There was a question about climate change during the second leaders’ debate for the UK general election.
Unfortunately, the question was a bit naff. Essentially, it was “what have you done personally in the last 6 months to reduce your greenhouse gas emissions?” I guess it was slightly more illuminating than “what’s your favourite colour?” but only just.
So what did they say?
Brown kicked off. He’s only flown once during the election campaign, which hasn’t been 6 months. He takes trains. And he installed solar panels (I think he meant solar water heating). More relevantly, he mentioned the climate change act and that he’s been working with Europe and the rest of the world to find global solutions to these issues.
Cameron started by saying that he had tried to get the Tory party to embrace environmental issues and pretty much acknowledged that this had failed. He’s had insulation fitted. And opposed the 3rd runway at Heathrow.
This question played into Cameron’s hands as he could talk about his own opinions without saying anything about his party. He also had to say nothing about some of his MP’s (and MP candidate’s) dodgy views on the science of climate change. I was surprised that neither of the other leaders brought this up.
Clegg gets the train to Sheffield (unless he has lots of stuff for his kids). His more general point was that planes create lots of CO2 and that the taxing of flights needs to be looked at. Because passengers are taxed, not flights, there is no incentive for efficiency in flight numbers.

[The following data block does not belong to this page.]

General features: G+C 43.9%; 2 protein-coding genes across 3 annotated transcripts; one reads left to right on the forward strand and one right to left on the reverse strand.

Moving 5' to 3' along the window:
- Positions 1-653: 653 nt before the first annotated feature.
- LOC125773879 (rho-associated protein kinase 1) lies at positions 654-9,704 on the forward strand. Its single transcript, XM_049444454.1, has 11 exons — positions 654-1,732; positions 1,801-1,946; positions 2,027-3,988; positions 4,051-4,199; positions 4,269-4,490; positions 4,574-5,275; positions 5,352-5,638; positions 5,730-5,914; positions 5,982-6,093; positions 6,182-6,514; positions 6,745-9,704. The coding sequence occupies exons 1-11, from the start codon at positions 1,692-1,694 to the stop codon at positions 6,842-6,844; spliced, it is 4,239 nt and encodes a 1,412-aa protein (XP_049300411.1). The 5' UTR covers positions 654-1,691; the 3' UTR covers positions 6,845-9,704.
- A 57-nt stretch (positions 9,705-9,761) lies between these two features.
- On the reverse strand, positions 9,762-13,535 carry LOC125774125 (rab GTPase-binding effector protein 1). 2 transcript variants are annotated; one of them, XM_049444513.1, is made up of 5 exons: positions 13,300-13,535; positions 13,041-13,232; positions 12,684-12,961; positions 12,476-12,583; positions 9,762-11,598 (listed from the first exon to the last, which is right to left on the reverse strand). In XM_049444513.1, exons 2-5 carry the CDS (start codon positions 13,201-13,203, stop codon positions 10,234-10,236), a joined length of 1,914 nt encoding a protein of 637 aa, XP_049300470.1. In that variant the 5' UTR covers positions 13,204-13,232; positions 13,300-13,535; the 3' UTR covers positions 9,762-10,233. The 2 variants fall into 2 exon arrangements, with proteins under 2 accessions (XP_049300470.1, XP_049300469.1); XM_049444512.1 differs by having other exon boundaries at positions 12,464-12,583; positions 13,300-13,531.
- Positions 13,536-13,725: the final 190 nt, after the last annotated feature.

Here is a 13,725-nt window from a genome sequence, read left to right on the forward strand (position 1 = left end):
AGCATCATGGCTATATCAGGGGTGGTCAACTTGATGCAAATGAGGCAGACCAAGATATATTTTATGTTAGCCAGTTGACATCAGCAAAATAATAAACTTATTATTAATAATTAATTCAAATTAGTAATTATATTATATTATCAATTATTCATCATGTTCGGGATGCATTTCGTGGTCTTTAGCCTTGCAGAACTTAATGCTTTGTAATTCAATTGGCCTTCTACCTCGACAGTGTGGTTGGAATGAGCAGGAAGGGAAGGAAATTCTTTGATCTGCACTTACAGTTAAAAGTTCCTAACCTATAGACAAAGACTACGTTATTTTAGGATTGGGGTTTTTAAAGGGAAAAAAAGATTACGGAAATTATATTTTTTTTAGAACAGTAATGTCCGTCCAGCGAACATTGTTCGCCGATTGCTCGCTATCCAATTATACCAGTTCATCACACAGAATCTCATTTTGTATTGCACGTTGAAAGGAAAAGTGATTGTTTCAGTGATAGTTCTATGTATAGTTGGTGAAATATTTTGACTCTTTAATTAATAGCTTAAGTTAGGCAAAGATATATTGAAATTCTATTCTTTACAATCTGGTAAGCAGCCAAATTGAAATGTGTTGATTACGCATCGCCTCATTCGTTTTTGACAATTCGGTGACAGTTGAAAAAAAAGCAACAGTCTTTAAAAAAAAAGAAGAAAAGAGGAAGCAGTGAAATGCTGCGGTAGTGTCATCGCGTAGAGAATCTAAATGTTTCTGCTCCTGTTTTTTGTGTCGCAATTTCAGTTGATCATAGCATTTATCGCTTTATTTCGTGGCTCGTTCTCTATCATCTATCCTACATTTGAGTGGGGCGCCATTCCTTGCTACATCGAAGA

Brown’s second comment focussed on changing the UK’s energy balance. He spoke about reducing our “addiction to oil” and aiming for 50% renewables by 2020, which would include nuclear. He then questioned Clegg about his opposition to nuclear power and Cameron about his opposition to wind power.
Cameron didn’t really answer the question and mentioned his Green Deal, which apparently encourages efficiency. Brown responded by saying that Labour had a similar scheme already.
Clegg answered Brown’s question by saying that he had no fundamental opposition to nuclear but thinks its very expensive, would take too long get online and might increase energy costs. Clegg would use the money earmarked to support the nuclear industry to start insulation schemes and support other types of renewable energy.
Personally, I’ve always thought nuclear makes sense from an emissions point of view but I’ve not really looked into the economics of it. It seems to work for France.
After some more arguing about energy balance, Cameron said that Clegg’s policy of rejecting nuclear meant that there would be “power cuts by 2013”. Well that just sounded a bit vague.
The debate went downhill from here. Clegg took a swipe at Brown about his sidelining at Copenhagen and pointed out that Cameron’s decision to align himself with some questionable characters in the EU wouldn’t help with climate negotiations in Europe.
Cameron’s defence was a bit silly: he said that the Lisbon treaty only had 7 words on climate change (why would it have more? it’s a document about the functioning of the EU). His justification for his EU grouping was even more daft. It was essentially that the recently deceased Polish president had been in that grouping, Clegg and Brown had said nice things about him after his death so the whole grouping must be fine. I don’t follow that logic.
If this is the only discussion of climate change at these debates then that’s a shame because I don’t think we really learnt much about what the 3 parties are proposing.